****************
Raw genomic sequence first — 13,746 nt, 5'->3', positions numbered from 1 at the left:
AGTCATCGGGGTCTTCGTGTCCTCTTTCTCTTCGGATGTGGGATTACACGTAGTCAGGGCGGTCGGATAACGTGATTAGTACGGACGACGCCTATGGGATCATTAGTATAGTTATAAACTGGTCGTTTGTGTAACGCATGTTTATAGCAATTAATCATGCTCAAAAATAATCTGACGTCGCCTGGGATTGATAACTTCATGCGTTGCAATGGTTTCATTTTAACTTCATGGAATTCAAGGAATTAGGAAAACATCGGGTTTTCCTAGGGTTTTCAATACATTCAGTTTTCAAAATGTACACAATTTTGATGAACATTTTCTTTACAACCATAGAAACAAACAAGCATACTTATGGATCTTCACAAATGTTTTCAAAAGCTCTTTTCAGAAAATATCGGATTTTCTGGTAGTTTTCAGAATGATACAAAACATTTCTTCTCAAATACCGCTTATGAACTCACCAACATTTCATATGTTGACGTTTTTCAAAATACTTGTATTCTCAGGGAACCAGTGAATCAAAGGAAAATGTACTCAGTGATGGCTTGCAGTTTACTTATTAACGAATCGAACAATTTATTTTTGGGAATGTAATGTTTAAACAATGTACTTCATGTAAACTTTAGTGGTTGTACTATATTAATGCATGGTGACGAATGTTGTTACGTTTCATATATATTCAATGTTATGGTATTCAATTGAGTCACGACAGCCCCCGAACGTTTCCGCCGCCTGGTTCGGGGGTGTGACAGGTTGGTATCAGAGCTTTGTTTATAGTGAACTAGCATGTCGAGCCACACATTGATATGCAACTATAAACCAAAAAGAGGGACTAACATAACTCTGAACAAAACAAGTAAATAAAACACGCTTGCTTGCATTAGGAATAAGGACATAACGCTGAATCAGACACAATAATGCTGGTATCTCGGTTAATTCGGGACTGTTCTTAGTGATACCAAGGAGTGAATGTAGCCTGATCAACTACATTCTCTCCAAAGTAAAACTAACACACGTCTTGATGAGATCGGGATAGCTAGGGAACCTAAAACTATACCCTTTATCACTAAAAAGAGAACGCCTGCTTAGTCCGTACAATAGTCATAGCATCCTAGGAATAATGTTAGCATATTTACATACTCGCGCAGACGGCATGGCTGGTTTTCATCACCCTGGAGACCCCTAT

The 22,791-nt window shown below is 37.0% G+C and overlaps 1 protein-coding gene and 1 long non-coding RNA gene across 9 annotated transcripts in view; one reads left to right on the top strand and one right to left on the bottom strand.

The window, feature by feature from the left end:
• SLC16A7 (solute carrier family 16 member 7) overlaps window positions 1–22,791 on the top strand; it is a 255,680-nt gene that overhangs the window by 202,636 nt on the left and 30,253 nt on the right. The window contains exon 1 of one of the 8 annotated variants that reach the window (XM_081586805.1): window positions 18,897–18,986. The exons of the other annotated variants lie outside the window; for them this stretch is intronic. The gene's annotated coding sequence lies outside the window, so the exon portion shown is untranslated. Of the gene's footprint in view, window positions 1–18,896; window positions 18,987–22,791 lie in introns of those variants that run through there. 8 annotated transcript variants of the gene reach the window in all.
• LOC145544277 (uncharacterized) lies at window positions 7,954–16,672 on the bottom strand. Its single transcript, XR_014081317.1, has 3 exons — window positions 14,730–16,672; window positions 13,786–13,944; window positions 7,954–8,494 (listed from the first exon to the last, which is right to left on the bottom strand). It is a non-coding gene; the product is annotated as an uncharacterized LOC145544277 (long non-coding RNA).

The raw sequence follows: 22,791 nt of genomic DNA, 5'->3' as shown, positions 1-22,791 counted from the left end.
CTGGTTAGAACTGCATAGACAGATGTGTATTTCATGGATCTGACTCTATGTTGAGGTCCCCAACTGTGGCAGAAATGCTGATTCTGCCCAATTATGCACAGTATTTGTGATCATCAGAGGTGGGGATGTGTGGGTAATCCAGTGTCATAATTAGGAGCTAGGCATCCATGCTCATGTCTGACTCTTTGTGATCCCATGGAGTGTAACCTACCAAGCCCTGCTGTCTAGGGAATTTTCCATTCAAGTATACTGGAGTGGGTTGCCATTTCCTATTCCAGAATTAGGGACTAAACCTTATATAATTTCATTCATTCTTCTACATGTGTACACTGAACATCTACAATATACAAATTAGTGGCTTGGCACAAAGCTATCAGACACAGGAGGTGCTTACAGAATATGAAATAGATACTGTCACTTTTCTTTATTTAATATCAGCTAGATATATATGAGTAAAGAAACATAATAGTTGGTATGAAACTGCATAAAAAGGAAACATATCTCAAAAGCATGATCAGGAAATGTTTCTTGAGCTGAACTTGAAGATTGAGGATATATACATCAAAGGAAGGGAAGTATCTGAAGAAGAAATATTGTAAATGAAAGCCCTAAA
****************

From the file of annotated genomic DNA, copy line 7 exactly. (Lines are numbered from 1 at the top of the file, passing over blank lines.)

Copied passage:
The raw sequence follows: 22,791 nt of genomic DNA, 5'->3' as shown, positions 1-22,791 counted from the left end.